Better batteries by using less solvents - Bad news for solvent equipment manufacturers, good news for the environment

Here's an article that caught my eye and I thought you might be interested in reviewing it.

Basically, water could help make better batteries by using less solvent.  

Scientists have successfully used water to create a lithium-ion battery, which could reduce the overall cost of the commonly used technology by about one-eighth.

battery, solvent equipment, maratekCurrently, more than 80 percent of the costs of making lithium-ion batteries are due to materials and the processing of those materials. Scientists at Oak Ridge National Laboratory in Tennessee are now aiming to reduce the price of both of these factors.

All batteries generate electricity by flowing electric current between two electrodes — a positively charged cathode and a negatively charged anode. Cathodes make up about 70 percent of the total cost of high-power batteries, and the organic solvent used to make the lithium ion battery cathodes, N-methylpyrrolidone or NMP, is expensive, toxic and generates flammable vapors.

Making batteries with this solvent also requires expensive, explosion-proof processing equipment and costly solvent recovery and recycling systems.

Instead of using NMP, the researchers say they can replace it with a system that uses water, which is much safer, greener and at least 150 times cheaper than the organic solvent.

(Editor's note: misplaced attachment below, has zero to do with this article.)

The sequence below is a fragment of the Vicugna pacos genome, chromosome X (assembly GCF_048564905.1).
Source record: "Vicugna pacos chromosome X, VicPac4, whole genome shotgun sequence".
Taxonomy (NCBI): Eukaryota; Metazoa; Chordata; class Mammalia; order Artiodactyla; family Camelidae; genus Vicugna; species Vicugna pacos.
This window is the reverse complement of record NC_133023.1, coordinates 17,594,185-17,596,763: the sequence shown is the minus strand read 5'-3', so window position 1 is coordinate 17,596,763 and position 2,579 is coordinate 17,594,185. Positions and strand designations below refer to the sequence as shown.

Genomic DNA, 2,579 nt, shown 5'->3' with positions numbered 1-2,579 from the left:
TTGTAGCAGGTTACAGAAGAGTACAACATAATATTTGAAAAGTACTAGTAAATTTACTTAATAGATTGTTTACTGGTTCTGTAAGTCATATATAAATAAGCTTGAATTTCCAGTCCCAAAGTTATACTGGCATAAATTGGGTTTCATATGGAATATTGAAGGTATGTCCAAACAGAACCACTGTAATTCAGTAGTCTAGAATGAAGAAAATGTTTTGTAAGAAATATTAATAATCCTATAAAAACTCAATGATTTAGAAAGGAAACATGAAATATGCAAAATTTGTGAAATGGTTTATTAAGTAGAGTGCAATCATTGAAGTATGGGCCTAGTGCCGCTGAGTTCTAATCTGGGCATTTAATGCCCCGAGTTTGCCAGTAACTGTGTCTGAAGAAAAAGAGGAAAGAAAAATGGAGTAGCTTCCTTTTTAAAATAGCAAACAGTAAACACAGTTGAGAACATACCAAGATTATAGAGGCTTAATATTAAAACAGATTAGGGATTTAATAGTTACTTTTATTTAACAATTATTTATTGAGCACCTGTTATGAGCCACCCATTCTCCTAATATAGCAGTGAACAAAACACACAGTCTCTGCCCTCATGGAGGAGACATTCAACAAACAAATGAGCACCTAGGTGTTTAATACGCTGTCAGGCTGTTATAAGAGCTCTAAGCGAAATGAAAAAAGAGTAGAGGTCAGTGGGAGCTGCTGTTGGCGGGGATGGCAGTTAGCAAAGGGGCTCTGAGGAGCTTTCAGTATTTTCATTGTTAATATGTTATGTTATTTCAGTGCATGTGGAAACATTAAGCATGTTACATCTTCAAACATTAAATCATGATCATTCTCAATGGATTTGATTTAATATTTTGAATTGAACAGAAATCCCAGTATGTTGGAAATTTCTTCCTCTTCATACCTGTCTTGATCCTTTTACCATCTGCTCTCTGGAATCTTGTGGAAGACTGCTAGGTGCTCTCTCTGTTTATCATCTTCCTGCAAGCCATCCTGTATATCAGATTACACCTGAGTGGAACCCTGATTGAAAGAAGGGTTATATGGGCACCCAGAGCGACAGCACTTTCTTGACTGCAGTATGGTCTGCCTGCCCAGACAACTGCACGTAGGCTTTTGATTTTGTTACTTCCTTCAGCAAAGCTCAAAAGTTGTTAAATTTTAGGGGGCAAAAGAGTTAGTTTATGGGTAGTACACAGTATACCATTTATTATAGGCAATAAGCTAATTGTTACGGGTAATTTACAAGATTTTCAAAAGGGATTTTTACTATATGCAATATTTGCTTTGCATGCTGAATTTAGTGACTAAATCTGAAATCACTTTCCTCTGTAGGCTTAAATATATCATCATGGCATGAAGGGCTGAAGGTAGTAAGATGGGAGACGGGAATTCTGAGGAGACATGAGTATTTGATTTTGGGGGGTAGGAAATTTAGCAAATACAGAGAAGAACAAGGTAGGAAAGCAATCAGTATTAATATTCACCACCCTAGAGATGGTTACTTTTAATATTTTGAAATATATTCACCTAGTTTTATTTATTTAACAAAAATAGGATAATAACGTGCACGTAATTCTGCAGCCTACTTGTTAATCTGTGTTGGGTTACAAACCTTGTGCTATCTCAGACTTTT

Replacing NMP with water is tricky because the slurries, or fluids containing the materials used to make the battery's electrodes, behaves in very different ways if water is employed. For instance, water-based slurries are typically not as good at coating the current collector, the material that gathers electric charge from the electrode.

"While it seems quite straightforward to substitute expensive and toxic NMP with water in battery manufacturing, it is very complicated and requires extensive knowledge in science and engineering to realize it," Li said.

The scientists employed a number of different tricks to get water to work. For instance, treating the current collector with electrified plasma alters its surface in ways that makes water-based slurries coat it better. Additives in the slurries also help prevent the particles from clumping together.